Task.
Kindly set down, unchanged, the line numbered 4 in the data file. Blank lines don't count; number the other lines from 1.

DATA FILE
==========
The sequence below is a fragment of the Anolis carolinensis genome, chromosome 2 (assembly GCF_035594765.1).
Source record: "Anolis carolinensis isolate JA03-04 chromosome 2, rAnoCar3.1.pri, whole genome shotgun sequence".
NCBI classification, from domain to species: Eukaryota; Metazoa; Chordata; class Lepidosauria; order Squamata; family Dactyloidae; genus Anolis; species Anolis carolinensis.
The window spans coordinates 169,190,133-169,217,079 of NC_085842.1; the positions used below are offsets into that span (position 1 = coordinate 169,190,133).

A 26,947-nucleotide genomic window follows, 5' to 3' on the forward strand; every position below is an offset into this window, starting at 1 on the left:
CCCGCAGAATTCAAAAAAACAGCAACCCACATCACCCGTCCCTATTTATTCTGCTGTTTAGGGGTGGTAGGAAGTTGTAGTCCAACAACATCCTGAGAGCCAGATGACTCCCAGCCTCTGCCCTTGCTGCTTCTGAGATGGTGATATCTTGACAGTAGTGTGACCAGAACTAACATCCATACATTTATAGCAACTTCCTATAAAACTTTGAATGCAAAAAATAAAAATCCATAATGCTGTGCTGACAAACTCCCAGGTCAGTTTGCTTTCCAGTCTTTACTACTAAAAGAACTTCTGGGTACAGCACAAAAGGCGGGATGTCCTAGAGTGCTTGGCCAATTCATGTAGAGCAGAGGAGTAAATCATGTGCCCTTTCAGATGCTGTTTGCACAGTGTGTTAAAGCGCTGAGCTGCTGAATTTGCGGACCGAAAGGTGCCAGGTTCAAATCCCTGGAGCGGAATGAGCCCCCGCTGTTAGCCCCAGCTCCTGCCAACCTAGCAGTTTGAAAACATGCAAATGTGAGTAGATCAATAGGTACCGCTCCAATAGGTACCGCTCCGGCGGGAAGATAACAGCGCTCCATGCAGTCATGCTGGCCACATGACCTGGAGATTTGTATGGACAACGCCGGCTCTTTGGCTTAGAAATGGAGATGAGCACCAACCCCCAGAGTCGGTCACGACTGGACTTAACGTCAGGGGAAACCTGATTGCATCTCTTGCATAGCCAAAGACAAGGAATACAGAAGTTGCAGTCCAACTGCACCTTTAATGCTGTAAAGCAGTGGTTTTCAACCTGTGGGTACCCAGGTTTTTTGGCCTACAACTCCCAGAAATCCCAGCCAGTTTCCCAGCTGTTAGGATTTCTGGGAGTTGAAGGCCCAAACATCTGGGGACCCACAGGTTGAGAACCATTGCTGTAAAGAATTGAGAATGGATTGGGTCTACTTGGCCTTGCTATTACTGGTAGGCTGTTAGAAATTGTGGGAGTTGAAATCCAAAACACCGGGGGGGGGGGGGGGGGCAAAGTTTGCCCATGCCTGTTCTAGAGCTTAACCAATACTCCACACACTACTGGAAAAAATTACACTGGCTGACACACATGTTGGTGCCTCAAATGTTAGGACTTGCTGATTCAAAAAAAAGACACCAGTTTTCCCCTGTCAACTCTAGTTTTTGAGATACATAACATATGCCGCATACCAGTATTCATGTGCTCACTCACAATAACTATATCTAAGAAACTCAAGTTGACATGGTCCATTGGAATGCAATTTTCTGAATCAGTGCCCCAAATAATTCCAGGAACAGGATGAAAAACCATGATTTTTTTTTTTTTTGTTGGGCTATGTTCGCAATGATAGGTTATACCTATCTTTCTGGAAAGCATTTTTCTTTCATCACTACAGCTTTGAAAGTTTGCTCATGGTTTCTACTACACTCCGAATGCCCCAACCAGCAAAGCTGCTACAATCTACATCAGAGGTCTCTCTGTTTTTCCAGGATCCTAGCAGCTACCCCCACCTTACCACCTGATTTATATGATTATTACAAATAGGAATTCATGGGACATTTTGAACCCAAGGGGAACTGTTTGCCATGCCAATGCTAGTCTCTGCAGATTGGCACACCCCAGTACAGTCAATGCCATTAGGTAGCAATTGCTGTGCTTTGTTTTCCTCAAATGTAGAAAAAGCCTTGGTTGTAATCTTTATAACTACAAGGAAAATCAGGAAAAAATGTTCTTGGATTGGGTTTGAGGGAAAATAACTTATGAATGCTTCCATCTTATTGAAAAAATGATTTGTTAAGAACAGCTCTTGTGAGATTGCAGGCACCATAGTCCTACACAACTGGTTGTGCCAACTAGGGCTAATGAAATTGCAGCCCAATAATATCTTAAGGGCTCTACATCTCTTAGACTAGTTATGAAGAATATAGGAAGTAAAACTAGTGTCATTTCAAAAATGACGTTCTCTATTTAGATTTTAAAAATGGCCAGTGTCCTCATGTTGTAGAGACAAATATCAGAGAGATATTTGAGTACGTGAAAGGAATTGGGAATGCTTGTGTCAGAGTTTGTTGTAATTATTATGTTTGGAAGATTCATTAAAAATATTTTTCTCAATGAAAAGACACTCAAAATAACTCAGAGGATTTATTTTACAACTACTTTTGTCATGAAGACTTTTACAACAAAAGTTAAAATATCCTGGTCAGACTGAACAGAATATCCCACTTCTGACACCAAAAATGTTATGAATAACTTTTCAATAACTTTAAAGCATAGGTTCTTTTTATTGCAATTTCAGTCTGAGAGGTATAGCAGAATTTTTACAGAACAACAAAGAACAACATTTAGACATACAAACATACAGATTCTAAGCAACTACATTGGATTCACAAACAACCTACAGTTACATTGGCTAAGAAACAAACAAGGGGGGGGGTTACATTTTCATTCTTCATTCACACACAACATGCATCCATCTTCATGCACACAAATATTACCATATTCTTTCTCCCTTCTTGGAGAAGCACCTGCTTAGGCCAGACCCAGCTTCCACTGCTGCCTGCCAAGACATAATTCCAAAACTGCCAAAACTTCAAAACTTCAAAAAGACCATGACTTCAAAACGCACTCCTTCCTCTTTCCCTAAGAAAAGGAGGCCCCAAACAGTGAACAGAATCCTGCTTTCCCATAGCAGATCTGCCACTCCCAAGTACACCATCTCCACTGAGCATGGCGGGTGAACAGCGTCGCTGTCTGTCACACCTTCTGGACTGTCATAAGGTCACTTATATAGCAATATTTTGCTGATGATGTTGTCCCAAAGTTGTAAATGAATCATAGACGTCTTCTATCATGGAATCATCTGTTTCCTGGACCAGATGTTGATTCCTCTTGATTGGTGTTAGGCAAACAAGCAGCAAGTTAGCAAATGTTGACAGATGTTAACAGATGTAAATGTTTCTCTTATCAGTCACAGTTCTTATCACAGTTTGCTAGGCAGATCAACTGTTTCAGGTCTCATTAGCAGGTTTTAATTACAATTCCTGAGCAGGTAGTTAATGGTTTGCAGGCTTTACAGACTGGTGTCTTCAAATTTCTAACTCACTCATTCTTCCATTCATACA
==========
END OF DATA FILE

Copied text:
The window spans coordinates 169,190,133-169,217,079 of NC_085842.1; the positions used below are offsets into that span (position 1 = coordinate 169,190,133).